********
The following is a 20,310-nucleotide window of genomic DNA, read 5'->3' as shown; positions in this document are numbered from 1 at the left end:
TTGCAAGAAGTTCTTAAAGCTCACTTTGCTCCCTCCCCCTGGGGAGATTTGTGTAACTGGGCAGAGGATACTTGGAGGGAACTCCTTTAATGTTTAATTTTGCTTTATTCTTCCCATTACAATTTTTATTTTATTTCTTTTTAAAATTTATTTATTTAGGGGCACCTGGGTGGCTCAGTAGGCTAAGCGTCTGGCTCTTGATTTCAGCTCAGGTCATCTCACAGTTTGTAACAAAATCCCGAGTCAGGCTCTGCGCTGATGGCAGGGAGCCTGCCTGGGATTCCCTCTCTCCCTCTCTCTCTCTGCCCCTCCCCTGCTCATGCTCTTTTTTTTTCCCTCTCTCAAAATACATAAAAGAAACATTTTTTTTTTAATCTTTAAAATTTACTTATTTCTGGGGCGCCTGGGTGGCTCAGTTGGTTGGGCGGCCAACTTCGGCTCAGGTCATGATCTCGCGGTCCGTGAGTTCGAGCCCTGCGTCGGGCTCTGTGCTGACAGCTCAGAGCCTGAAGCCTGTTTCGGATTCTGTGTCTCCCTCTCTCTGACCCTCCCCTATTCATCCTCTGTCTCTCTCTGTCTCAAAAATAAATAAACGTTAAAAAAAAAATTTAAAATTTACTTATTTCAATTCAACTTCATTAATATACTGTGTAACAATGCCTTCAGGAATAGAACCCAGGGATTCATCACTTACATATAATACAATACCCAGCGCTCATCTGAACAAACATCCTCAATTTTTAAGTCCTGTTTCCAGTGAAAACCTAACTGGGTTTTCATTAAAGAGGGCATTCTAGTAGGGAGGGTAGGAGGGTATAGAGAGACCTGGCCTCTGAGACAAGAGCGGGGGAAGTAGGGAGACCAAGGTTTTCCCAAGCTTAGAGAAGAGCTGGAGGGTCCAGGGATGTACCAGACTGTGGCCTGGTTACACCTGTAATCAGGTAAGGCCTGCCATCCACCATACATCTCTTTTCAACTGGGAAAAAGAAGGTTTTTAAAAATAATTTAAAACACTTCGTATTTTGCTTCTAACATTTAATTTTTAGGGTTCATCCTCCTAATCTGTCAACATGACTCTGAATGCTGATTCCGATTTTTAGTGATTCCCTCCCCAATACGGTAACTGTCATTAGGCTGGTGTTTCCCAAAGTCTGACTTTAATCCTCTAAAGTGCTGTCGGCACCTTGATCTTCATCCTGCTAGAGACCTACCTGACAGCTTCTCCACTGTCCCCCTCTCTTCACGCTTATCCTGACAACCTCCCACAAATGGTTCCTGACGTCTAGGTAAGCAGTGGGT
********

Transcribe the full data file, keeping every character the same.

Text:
The following is a 20,310-nucleotide window of genomic DNA, read 5'->3' as shown; positions in this document are numbered from 1 at the left end:
TTGCAAGAAGTTCTTAAAGCTCACTTTGCTCCCTCCCCCTGGGGAGATTTGTGTAACTGGGCAGAGGATACTTGGAGGGAACTCCTTTAATGTTTAATTTTGCTTTATTCTTCCCATTACAATTTTTATTTTATTTCTTTTTAAAATTTATTTATTTAGGGGCACCTGGGTGGCTCAGTAGGCTAAGCGTCTGGCTCTTGATTTCAGCTCAGGTCATCTCACAGTTTGTAACAAAATCCCGAGTCAGGCTCTGCGCTGATGGCAGGGAGCCTGCCTGGGATTCCCTCTCTCCCTCTCTCTCTCTGCCCCTCCCCTGCTCATGCTCTTTTTTTTTCCCTCTCTCAAAATACATAAAAGAAACATTTTTTTTTTAATCTTTAAAATTTACTTATTTCTGGGGCGCCTGGGTGGCTCAGTTGGTTGGGCGGCCAACTTCGGCTCAGGTCATGATCTCGCGGTCCGTGAGTTCGAGCCCTGCGTCGGGCTCTGTGCTGACAGCTCAGAGCCTGAAGCCTGTTTCGGATTCTGTGTCTCCCTCTCTCTGACCCTCCCCTATTCATCCTCTGTCTCTCTCTGTCTCAAAAATAAATAAACGTTAAAAAAAAAATTTAAAATTTACTTATTTCAATTCAACTTCATTAATATACTGTGTAACAATGCCTTCAGGAATAGAACCCAGGGATTCATCACTTACATATAATACAATACCCAGCGCTCATCTGAACAAACATCCTCAATTTTTAAGTCCTGTTTCCAGTGAAAACCTAACTGGGTTTTCATTAAAGAGGGCATTCTAGTAGGGAGGGTAGGAGGGTATAGAGAGACCTGGCCTCTGAGACAAGAGCGGGGGAAGTAGGGAGACCAAGGTTTTCCCAAGCTTAGAGAAGAGCTGGAGGGTCCAGGGATGTACCAGACTGTGGCCTGGTTACACCTGTAATCAGGTAAGGCCTGCCATCCACCATACATCTCTTTTCAACTGGGAAAAAGAAGGTTTTTAAAAATAATTTAAAACACTTCGTATTTTGCTTCTAACATTTAATTTTTAGGGTTCATCCTCCTAATCTGTCAACATGACTCTGAATGCTGATTCCGATTTTTAGTGATTCCCTCCCCAATACGGTAACTGTCATTAGGCTGGTGTTTCCCAAAGTCTGACTTTAATCCTCTAAAGTGCTGTCGGCACCTTGATCTTCATCCTGCTAGAGACCTACCTGACAGCTTCTCCACTGTCCCCCTCTCTTCACGCTTATCCTGACAACCTCCCACAAATGGTTCCTGACGTCTAGGTAAGCAGTGGGT